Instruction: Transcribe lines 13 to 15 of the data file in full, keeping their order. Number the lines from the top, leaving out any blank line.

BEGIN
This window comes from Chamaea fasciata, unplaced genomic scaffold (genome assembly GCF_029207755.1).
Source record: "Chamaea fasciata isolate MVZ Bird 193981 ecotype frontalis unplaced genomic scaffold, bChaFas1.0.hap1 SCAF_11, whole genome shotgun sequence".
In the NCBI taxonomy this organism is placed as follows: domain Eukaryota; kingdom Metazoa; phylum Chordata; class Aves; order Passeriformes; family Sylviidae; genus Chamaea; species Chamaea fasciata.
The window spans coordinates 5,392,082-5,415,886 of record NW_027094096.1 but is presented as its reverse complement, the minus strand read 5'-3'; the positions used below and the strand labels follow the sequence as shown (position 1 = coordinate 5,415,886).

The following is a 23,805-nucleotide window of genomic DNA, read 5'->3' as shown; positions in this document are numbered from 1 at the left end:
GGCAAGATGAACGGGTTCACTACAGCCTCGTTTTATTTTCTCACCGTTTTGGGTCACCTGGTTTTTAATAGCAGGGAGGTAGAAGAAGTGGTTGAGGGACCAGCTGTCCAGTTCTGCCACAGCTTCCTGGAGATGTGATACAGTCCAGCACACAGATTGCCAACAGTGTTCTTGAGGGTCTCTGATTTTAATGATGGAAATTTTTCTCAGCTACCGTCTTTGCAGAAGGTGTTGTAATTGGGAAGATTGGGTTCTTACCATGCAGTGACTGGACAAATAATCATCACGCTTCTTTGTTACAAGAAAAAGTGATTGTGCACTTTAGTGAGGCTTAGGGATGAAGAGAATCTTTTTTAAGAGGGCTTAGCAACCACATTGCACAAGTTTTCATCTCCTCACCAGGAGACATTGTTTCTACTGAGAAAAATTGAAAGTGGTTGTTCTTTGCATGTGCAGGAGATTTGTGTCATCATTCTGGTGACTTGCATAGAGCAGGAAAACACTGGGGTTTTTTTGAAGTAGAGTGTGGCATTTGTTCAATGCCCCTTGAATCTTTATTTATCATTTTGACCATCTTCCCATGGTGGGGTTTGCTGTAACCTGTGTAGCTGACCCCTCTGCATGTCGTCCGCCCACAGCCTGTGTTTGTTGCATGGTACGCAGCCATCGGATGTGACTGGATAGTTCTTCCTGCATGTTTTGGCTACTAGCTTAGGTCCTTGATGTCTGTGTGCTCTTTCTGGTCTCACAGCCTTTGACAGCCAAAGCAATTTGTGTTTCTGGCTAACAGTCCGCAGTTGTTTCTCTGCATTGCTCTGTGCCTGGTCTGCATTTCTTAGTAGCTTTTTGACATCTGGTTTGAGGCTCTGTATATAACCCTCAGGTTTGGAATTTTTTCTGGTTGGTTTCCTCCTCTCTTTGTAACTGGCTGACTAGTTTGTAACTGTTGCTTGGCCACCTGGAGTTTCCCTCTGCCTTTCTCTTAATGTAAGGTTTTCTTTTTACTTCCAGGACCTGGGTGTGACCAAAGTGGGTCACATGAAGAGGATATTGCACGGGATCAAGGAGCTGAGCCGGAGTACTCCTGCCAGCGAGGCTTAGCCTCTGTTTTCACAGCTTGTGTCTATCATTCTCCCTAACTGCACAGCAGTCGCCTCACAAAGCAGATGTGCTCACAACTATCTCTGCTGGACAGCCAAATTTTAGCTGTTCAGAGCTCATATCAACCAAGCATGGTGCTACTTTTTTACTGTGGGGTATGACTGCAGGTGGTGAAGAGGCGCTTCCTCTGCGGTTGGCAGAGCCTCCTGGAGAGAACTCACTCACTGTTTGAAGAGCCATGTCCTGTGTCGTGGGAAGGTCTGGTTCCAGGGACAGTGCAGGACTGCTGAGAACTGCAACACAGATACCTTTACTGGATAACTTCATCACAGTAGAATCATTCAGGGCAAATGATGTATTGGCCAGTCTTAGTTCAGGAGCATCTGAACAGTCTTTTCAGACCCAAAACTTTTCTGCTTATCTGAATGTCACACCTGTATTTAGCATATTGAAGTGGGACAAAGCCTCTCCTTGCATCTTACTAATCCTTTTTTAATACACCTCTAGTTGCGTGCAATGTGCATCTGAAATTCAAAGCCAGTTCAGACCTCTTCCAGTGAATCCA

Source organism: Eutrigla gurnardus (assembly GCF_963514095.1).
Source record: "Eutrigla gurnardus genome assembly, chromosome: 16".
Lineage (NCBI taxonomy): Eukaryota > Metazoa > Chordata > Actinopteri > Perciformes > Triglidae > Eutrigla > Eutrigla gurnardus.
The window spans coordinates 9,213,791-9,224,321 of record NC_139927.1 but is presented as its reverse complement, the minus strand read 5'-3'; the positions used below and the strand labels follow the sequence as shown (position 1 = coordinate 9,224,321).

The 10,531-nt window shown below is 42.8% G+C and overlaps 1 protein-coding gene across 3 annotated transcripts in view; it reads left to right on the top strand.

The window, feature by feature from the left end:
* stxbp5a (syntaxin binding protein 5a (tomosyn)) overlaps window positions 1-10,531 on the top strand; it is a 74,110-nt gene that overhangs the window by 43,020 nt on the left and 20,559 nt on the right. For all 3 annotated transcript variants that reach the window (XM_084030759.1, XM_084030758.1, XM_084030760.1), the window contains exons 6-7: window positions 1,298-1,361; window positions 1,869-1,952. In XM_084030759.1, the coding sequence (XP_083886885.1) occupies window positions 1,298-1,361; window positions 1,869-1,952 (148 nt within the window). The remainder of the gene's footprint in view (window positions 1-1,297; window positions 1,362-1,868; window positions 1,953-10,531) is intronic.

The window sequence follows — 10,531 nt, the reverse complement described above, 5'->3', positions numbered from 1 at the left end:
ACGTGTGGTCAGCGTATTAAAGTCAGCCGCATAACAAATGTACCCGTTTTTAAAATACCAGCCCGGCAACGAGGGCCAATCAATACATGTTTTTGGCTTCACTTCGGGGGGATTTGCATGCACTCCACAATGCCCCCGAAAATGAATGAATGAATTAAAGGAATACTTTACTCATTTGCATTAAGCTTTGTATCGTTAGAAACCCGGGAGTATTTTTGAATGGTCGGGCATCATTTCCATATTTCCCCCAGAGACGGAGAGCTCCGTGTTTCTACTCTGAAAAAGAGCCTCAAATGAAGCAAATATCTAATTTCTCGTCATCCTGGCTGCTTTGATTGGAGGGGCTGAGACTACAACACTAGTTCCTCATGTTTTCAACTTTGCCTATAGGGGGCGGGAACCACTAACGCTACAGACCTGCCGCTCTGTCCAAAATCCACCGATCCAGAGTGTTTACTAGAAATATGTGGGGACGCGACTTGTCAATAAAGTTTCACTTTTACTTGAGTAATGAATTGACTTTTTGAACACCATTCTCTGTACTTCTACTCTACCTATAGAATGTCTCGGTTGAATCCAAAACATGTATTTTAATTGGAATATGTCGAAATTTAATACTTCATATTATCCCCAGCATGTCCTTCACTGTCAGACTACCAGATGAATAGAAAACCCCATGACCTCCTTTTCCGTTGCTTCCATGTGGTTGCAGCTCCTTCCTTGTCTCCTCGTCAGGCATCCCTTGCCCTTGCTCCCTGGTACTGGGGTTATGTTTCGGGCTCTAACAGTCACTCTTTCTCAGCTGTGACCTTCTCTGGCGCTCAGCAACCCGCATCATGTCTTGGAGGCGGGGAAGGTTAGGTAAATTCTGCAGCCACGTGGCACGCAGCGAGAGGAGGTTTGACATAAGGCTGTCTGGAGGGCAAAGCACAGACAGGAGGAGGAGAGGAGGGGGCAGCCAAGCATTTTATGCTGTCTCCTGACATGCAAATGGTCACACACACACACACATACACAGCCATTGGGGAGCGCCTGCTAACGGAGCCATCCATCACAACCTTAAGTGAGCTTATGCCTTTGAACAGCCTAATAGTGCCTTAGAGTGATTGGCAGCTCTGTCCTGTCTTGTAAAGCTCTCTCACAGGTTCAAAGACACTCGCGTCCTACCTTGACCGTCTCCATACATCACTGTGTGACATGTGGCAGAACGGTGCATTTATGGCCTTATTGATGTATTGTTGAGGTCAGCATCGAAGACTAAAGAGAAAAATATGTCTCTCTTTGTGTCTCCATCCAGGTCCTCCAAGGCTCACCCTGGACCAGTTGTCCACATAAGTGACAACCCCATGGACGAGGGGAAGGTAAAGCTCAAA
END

* stxbp5a (syntaxin binding protein 5a (tomosyn)) overlaps window positions 1-10,531 on the top strand; it is a 74,110-nt gene that overhangs the window by 43,020 nt on the left and 20,559 nt on the right. For all 3 annotated transcript variants that reach the window (XM_084030759.1, XM_084030758.1, XM_084030760.1), the window contains exons 6-7: window positions 1,298-1,361; window positions 1,869-1,952. In XM_084030759.1, the coding sequence (XP_083886885.1) occupies window positions 1,298-1,361; window positions 1,869-1,952 (148 nt within the window). The remainder of the gene's footprint in view (window positions 1-1,297; window positions 1,362-1,868; window positions 1,953-10,531) is intronic.

The window sequence follows — 10,531 nt, the reverse complement described above, 5'->3', positions numbered from 1 at the left end:
ACGTGTGGTCAGCGTATTAAAGTCAGCCGCATAACAAATGTACCCGTTTTTAAAATACCAGCCCGGCAACGAGGGCCAATCAATACATGTTTTTGGCTTCACTTCGGGGGGATTTGCATGCACTCCACAATGCCCCCGAAAATGAATGAATGAATTAAAGGAATACTTTACTCATTTGCATTAAGCTTTGTATCGTTAGAAACCCGGGAGTATTTTTGAATGGTCGGGCATCATTTCCATATTTCCCCCAGAGACGGAGAGCTCCGTGTTTCTACTCTGAAAAAGAGCCTCAAATGAAGCAAATATCTAATTTCTCGTCATCCTGGCTGCTTTGATTGGAGGGGCTGAGACTACAACACTAGTTCCTCATGTTTTCAACTTTGCCTATAGGGGGCGGGAACCACTAACGCTACAGACCTGCCGCTCTGTCCAAAATCCACCGATCCAGAGTGTTTACTAGAAATATGTGGGGACGCGACTTGTCAATAAAGTTTCACTTTTACTTGAGTAATGAATTGACTTTTTGAACACCATTCTCTGTACTTCTACTCTACCTATAGAATGTCTCGGTTGAATCCAAAACATGTATTTTAATTGGAATATGTCGAAATTTAATACTTCATATTATCCCCAGCATGTCCTTCACTGTCAGACTACCAGATGAATAGAAAACCCCATGACCTCCTTTTCCGTTGCTTCCATGTGGTTGCAGCTCCTTCCTTGTCTCCTCGTCAGGCATCCCTTGCCCTTGCTCCCTGGTACTGGGGTTATGTTTCGGGCTCTAACAGTCACTCTTTCTCAGCTGTGACCTTCTCTGGCGCTCAGCAACCCGCATCATGTCTTGGAGGCGGGGAAGGTTAGGTAAATTCTGCAGCCACGTGGCACGCAGCGAGAGGAGGTTTGACATAAGGCTGTCTGGAGGGCAAAGCACAGACAGGAGGAGGAGAGGAGGGGGCAGCCAAGCATTTTATGCTGTCTCCTGACATGCAAATGGTCACACACACACACACATACACAGCCATTGGGGAGCGCCTGCTAACGGAGCCATCCATCACAACCTTAAGTGAGCTTATGCCTTTGAACAGCCTAATAGTGCCTTAGAGTGATTGGCAGCTCTGTCCTGTCTTGTAAAGCTCTCTCACAGGTTCAAAGACACTCGCGTCCTACCTTGACCGTCTCCATACATCACTGTGTGACATGTGGCAGAACGGTGCATTTATGGCCTTATTGATGTATTGTTGAGGTCAGCATCGAAGACTAAAGAGAAAAATATGTCTCTCTTTGTGTCTCCATCCAGGTCCTCCAAGGCTCACCCTGGACCAGTTGTCCACATAAGTGACAACCCCATGGACGAGGGGAAGGTAAAGCTCAAA